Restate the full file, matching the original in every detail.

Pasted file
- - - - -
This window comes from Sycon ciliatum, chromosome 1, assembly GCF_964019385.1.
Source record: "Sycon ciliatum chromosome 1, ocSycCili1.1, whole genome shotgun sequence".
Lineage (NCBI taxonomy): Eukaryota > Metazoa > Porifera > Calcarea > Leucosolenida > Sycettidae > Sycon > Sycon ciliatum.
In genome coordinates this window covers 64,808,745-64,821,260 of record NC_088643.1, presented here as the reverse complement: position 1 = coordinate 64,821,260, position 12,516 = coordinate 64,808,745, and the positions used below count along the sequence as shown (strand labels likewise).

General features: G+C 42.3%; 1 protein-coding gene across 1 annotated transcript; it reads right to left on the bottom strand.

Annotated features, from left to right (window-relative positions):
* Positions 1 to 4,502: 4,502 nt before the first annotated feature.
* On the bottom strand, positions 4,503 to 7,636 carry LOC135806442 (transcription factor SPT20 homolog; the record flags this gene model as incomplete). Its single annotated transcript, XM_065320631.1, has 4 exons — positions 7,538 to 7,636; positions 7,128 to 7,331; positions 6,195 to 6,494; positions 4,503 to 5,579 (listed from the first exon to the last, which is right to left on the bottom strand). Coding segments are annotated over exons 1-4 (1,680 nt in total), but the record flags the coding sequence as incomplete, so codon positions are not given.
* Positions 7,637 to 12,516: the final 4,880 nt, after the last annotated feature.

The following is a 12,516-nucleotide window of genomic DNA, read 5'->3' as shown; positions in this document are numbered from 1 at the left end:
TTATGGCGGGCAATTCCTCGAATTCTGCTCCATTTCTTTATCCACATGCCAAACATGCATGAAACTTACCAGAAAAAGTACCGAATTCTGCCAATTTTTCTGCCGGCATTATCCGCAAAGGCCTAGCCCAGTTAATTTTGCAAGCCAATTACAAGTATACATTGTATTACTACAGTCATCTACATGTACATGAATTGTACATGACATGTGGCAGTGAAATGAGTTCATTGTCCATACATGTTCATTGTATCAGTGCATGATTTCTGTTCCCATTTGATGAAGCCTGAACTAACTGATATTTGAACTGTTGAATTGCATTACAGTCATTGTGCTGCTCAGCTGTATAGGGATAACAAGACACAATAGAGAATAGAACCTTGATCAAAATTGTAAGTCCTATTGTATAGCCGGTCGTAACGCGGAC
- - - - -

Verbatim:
This window comes from Sycon ciliatum, chromosome 1, assembly GCF_964019385.1.
Source record: "Sycon ciliatum chromosome 1, ocSycCili1.1, whole genome shotgun sequence".
Lineage (NCBI taxonomy): Eukaryota > Metazoa > Porifera > Calcarea > Leucosolenida > Sycettidae > Sycon > Sycon ciliatum.
In genome coordinates this window covers 64,808,745-64,821,260 of record NC_088643.1, presented here as the reverse complement: position 1 = coordinate 64,821,260, position 12,516 = coordinate 64,808,745, and the positions used below count along the sequence as shown (strand labels likewise).

General features: G+C 42.3%; 1 protein-coding gene across 1 annotated transcript; it reads right to left on the bottom strand.

Annotated features, from left to right (window-relative positions):
* Positions 1 to 4,502: 4,502 nt before the first annotated feature.
* On the bottom strand, positions 4,503 to 7,636 carry LOC135806442 (transcription factor SPT20 homolog; the record flags this gene model as incomplete). Its single annotated transcript, XM_065320631.1, has 4 exons — positions 7,538 to 7,636; positions 7,128 to 7,331; positions 6,195 to 6,494; positions 4,503 to 5,579 (listed from the first exon to the last, which is right to left on the bottom strand). Coding segments are annotated over exons 1-4 (1,680 nt in total), but the record flags the coding sequence as incomplete, so codon positions are not given.
* Positions 7,637 to 12,516: the final 4,880 nt, after the last annotated feature.

The following is a 12,516-nucleotide window of genomic DNA, read 5'->3' as shown; positions in this document are numbered from 1 at the left end:
TTATGGCGGGCAATTCCTCGAATTCTGCTCCATTTCTTTATCCACATGCCAAACATGCATGAAACTTACCAGAAAAAGTACCGAATTCTGCCAATTTTTCTGCCGGCATTATCCGCAAAGGCCTAGCCCAGTTAATTTTGCAAGCCAATTACAAGTATACATTGTATTACTACAGTCATCTACATGTACATGAATTGTACATGACATGTGGCAGTGAAATGAGTTCATTGTCCATACATGTTCATTGTATCAGTGCATGATTTCTGTTCCCATTTGATGAAGCCTGAACTAACTGATATTTGAACTGTTGAATTGCATTACAGTCATTGTGCTGCTCAGCTGTATAGGGATAACAAGACACAATAGAGAATAGAACCTTGATCAAAATTGTAAGTCCTATTGTATAGCCGGTCGTAACGCGGAC